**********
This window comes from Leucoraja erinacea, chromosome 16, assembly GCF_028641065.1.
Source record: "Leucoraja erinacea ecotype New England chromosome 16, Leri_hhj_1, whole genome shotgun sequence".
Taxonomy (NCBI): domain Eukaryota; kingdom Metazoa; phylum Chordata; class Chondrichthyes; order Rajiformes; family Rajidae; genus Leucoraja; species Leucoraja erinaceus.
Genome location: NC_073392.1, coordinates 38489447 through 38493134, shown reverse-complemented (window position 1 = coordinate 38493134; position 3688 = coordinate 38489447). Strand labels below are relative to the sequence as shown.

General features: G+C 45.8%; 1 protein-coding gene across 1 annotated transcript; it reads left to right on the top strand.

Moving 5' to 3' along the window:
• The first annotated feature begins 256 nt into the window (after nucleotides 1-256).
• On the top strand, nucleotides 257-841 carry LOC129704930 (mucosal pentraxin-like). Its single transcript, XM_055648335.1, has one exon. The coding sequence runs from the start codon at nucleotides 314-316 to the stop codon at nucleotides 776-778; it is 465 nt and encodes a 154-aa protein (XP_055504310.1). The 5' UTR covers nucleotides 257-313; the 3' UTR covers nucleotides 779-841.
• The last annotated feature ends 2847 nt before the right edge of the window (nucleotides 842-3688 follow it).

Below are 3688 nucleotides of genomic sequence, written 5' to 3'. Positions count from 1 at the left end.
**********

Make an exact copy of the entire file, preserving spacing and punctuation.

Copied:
This window comes from Leucoraja erinacea, chromosome 16, assembly GCF_028641065.1.
Source record: "Leucoraja erinacea ecotype New England chromosome 16, Leri_hhj_1, whole genome shotgun sequence".
Taxonomy (NCBI): domain Eukaryota; kingdom Metazoa; phylum Chordata; class Chondrichthyes; order Rajiformes; family Rajidae; genus Leucoraja; species Leucoraja erinaceus.
Genome location: NC_073392.1, coordinates 38489447 through 38493134, shown reverse-complemented (window position 1 = coordinate 38493134; position 3688 = coordinate 38489447). Strand labels below are relative to the sequence as shown.

General features: G+C 45.8%; 1 protein-coding gene across 1 annotated transcript; it reads left to right on the top strand.

Moving 5' to 3' along the window:
• The first annotated feature begins 256 nt into the window (after nucleotides 1-256).
• On the top strand, nucleotides 257-841 carry LOC129704930 (mucosal pentraxin-like). Its single transcript, XM_055648335.1, has one exon. The coding sequence runs from the start codon at nucleotides 314-316 to the stop codon at nucleotides 776-778; it is 465 nt and encodes a 154-aa protein (XP_055504310.1). The 5' UTR covers nucleotides 257-313; the 3' UTR covers nucleotides 779-841.
• The last annotated feature ends 2847 nt before the right edge of the window (nucleotides 842-3688 follow it).

Below are 3688 nucleotides of genomic sequence, written 5' to 3'. Positions count from 1 at the left end.